12. I am 63 years old and I have been suffering from the weakness periodically from the age of about 16. Every Time I went to a doctor all they wanted to test me for was MS. I was finally diagnosed 6 years ago. When I walked into the Neurologists office my first words to her were, "You are not testing me for MS I do not have MS I have been tested for it for the past 40 years and I don't have it" she told me " No you don't have MS but I do think I know what you do have." She did a neurological evaluation and then did some blood work and told me to come back in a 2 weeks. I was pretty sick at the time, but agreed. I went back and I was actually grey at the time. I was so weak I could barely walk even with the aid of my walker. She told me what I had was Myasthenia Gravis. She explained it to me in language I could understand, and told me I needed to be admitted right away. Well this was 2 days before Christmas and I had 35 people coming for Christmas dinner. I asked if it could wait till after the first of the year. She took one look at me and said you will not be alive at the first of the year, if you don't get treatment. I told her the situation I was in and we agreed I would go in right after Christmas. I was with my daughter in law and we had to stop and get a last minute gift for my grandson, I stayed at the front of the store because I felt so horrible. And to make it even worse people kept stopping and asking if I was okay and did I need an ambulance. Anyway she got the gift and I felt so bad I almost told her to take me back to the doctor so I could go to the hospital. By the time I got home all I could do was fall into a chair. I was beat, and in walks a friend ( one of my daughter in law's uncle's, who just happens to be a chief.) Any way he told me that was now his kitchen and if I wanted anything I was to tell one of my grandchildren and he would get it. Anyway Christmas went off great and I went into the hospital a couple of days later. Then came my first experience with plasmapheresis. I want to tell you, doctors need to know there is more out there then MS. I was beginning to think I was crazy, I even asked my primary care doctor to send me to a psychiatrist, because I had become convinced of it. After a couple of sessions, he revealed that I was not crazy and they symptoms were not in my head.

  13. Hi, my name is Phoebe and I have Myasthenia gravis I have problems at school and my ahnds het tired writing with a pencil and paper so this causes me to have a school ipad for me to type instead of writing. I was diagnosed at 8 years old in August and I am 9 almost 10 years old. For my treatment I do IVIG. Sometimes I tell people i have Myasthenia gravis and they are like what is that? Now i will say check out Osmosis video about it! Thank you for sharing more about this disease! -Phoebe

  14. Thank you! i have recently been diagnosed with MG, this video was helpful to share with family and friends

  15. I got it when I was 13. I’m 25 now. I take prednisone, pyridostigmine and I’ve had the thymus gland removal. For me my symptoms has become less and less frequent but it’s not completely gone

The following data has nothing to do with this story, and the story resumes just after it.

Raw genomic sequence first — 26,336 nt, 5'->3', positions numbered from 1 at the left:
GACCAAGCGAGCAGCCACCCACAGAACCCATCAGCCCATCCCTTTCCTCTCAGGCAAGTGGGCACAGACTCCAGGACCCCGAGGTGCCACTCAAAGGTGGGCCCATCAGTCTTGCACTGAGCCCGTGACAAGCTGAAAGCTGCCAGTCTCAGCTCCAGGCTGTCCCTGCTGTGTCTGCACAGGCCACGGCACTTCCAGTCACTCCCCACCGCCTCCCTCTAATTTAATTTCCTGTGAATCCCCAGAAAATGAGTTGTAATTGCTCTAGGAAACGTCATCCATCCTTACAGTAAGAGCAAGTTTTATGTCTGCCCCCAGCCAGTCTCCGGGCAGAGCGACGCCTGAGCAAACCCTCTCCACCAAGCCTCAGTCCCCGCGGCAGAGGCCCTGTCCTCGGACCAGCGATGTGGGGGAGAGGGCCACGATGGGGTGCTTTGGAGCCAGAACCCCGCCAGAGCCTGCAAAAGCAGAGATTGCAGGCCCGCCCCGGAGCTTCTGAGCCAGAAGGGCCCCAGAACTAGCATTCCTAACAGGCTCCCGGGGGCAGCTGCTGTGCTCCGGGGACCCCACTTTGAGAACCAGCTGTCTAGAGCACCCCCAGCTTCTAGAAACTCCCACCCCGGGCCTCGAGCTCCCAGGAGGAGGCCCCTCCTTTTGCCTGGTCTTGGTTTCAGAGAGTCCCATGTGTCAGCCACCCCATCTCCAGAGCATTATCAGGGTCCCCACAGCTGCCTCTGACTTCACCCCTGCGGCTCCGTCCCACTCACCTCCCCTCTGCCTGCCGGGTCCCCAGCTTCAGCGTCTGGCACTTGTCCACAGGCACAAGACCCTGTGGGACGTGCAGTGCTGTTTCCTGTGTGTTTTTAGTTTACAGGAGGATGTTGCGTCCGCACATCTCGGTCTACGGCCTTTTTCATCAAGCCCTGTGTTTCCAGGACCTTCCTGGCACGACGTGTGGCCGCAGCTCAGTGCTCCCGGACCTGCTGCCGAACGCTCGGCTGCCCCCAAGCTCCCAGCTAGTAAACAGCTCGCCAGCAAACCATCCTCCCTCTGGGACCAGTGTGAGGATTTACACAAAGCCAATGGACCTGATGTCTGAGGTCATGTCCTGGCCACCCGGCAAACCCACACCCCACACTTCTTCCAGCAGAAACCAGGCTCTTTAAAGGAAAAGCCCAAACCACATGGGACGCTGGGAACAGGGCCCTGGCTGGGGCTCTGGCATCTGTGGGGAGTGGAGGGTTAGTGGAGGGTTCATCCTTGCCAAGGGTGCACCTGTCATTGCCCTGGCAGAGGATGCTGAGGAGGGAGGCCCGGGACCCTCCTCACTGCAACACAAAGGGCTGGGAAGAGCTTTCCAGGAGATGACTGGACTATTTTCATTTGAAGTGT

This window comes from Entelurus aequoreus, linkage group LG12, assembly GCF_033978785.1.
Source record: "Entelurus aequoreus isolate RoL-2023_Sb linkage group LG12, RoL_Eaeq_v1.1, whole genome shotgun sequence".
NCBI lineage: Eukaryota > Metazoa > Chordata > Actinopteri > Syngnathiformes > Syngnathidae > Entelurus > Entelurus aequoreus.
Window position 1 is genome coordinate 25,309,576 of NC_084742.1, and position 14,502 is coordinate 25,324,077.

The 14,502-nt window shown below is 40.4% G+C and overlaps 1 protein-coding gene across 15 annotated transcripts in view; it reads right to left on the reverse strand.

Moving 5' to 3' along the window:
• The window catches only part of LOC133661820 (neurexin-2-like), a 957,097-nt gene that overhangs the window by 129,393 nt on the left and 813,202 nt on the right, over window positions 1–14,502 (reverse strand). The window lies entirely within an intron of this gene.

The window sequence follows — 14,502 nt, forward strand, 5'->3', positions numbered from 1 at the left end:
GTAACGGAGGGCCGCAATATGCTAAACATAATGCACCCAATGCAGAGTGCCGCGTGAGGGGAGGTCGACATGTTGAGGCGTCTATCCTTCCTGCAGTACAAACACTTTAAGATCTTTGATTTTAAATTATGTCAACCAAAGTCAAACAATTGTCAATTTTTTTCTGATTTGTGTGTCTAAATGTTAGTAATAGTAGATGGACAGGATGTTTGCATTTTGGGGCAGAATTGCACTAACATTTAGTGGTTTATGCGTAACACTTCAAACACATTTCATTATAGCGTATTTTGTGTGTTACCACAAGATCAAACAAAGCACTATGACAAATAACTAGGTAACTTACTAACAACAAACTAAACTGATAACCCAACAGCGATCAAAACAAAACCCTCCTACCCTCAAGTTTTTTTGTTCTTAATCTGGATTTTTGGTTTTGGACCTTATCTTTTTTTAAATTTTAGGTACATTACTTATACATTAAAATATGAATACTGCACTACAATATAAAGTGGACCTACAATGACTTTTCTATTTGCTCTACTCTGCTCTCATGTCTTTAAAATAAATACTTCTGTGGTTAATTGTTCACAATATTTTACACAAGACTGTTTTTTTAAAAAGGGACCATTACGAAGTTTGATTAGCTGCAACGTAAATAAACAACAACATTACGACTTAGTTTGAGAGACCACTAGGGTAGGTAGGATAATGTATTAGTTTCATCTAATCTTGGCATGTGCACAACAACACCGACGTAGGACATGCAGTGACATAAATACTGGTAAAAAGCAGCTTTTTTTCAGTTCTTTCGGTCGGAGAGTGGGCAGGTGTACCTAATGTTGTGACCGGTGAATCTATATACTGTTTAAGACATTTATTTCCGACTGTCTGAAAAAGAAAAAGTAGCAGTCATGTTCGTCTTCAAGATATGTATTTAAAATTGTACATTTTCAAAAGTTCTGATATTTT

16. I have congenital myasthenia which is kind of like this but I was born with it. From some research I’ve found that it’s very similar to this so this really helped me understand what I have just a bit more thanks 🙂

  17. This video is a wonderful example of why modern medicine is broken. There is no attempt to understand what causes the disease, nor to cure it. Instead, the symptoms are controlled with drugs. The video didn't even mention the central part played by vitamin D in the aetiology of the disease.

  18. I am just a little bit confused. In one of the Ted Talk questions it asked which age group and sex does the disease target. The correct answer was women over the age of 40. But as your video showed, it affects young women in their 20s-30s or older men in their 60s-70s. The answer doesn't seem to match up with what you have in your little presentation.

  19. I am 19 years old, and the symptoms showed when I was 7 or 8 years old, so how the fuck it occur to males above 60 years?

  20. I went to a new job today. Everyone else there was fine, before lunch I became so weak and painful that vomited from the pain. Ive never experienced anything like this. I recently went through 6 full weeks of Shingles and am getting a little concerned (okay alot concerned). I have other auto-immune disease as well, i.e. crohns, hashimotos to name a few.

  21. I really love your videos! You make it easier to grasp the whole concept of whatever topic you discuss in a few minutes!

  22. my brother have MG pray for him he is in the hospital in a bad condition and inmy country we dont have good medical care so pray for him please

  23. I ABSOLUTELY thought that drawing of the junctional folds in the synaptic cleft were microvilli/cilia and spent about an extra 40mins trying to figure that out, but otherwise great resource! Thank you for creating it!

  24. I was reading China Rich Girlfriend moments ago and read that one character there said that this condition sounds like mayonnaise athena gravy.

  25. Kürtlere villa verebilir belki. Ne abzürd soru be kardeşim. İstanbul'da yaşayan herkese yönelik hizmet yapılır. Bir belediyenin Kürt'e, laz'a, Çerkeze, Abaza'ya ayrı ayrı hizmetleri mi olurmuş?

Leave a Reply

(*) Required, Your email will not be published